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I'm looking for a term (noun) to describe this or a verb to describe the act of doing the deep study on a particular topic How about immersion? From WordNet 3.0: n 3. complete attention; intense mental effort Colloquially, I've also heard deep dive used, in the context of troubleshooting, and especially in root cause analysis, to refer to an ...


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In this case, drive is being used in the sense of "forcing into existence through vigorous effort" (see definition 10 in Am Heritage), a meaning which probably follows from the more common use of drive to mean "force to do something" (e.g. bad luck may drive someone to drink). The usage of hard is meant to indicate the effort involved, and is used in the ...


2

In drive a hard bargain, drive seems to refer to drive a vehicle used metaphorically meaning to conduct a negotiation. Hard refers to the strong, determined way in which the deal is carried out. Origin: Mid-19th Century, American English. Even though “drive” sounds like it could be a 20th Century word having to do with automobiles, the word goes ...


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In theory, the number of a verb can be unknown. But I would rather phrase it thus: in theory, there can be multiple interpretations of the number of a particular verb form. In your example, the number may be open to two interpretations to the audience, but it is probably known to the speaker. She must have had either one or more people in mind, even if she ...


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The first example is correct. You can switch tenses in this case, since the old lady presumably continued being an old lady at the time of writing the paragraph. From the Wikipedia article on relative and absolute tenses: Absolute tense means the grammatical expression of time reference (usually past, present or future) relative to "now" – the moment ...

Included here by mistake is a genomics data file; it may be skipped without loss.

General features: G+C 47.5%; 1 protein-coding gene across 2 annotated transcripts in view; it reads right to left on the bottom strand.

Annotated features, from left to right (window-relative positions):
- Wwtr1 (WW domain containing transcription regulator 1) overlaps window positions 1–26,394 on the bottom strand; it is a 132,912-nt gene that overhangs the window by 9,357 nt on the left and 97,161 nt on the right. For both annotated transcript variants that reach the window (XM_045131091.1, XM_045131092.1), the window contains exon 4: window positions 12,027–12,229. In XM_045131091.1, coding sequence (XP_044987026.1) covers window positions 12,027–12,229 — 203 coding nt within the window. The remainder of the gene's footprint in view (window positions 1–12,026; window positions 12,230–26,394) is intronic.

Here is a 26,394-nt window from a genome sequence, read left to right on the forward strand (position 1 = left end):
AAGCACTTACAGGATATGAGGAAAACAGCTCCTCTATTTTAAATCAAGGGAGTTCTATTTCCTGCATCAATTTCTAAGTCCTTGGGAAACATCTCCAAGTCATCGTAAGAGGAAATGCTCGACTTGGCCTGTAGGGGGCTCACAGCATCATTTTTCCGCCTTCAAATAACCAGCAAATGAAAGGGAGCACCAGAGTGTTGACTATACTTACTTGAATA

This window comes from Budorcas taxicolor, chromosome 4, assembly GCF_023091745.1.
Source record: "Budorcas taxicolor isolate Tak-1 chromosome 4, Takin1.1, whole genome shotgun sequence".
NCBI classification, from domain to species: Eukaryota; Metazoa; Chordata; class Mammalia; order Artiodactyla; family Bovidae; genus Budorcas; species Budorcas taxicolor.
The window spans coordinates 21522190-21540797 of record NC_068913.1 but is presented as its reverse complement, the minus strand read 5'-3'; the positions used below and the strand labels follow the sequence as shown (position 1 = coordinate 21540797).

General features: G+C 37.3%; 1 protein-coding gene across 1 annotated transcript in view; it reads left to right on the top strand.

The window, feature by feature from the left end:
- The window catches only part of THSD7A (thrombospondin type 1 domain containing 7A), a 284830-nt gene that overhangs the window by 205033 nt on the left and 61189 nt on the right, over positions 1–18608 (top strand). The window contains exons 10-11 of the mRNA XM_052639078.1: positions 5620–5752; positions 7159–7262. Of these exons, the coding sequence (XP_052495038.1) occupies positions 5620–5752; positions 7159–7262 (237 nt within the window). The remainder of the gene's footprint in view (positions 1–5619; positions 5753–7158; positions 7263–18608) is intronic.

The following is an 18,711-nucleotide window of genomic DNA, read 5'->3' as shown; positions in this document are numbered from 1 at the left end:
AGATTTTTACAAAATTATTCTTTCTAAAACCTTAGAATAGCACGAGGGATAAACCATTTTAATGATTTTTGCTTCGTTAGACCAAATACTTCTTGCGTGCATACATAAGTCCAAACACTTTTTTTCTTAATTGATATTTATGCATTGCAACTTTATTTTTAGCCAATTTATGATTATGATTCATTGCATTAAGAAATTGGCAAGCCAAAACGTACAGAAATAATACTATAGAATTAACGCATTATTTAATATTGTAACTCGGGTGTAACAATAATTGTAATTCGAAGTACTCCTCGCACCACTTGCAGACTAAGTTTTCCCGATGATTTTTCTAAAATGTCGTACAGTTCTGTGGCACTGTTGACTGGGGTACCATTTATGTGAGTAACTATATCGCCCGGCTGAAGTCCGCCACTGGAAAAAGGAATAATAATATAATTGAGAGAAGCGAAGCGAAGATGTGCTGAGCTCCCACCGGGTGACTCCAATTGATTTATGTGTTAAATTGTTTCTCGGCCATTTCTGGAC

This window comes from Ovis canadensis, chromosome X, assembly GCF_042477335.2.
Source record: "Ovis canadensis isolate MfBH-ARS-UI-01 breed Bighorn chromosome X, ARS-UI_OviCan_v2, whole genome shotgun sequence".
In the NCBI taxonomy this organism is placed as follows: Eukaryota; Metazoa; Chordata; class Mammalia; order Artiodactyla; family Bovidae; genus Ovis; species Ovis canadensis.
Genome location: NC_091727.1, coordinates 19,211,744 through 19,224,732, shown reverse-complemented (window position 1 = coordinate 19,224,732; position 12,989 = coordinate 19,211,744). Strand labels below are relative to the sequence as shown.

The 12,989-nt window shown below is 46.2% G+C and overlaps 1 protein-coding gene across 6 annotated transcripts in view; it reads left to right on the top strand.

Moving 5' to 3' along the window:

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Answers from comments that I completely agree with: Refine: To improve in accuracy, delicacy, or excellence. That's pretty much perfect. Tighten: To make tighter. With this definition of 'tight', or a similar one: Tight: Well-rehearsed and accurate in execution. We often say 'fine-tune' when talking about making something even more ...


2

General purpose verbs you could use would be "correct" and "rectify". But we need more context. If you're referring to improving the accuracy of some type of tool or instrument, then 'calibrate' would be the best choice.


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hone - to perfect or make more intense or effective (thefreedictionary.com) From Kiplinger's Personal Finance... To hone the numbers further, figure out how much income you would need to replace each month if you lost your job But in practice most people would probably use... fine-tune - to make fine adjustments to (something) in order ...


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One strange property of the perfect tense is that it refers to two times: the time in the past when the action was performed, and the time indicated by the auxiliary verb (to have). Depending upon usage, a sentence using the perfect tense can be more about present (or the time of the auxiliary verb) than it is about the past: A: Are you hungry? B: I have ...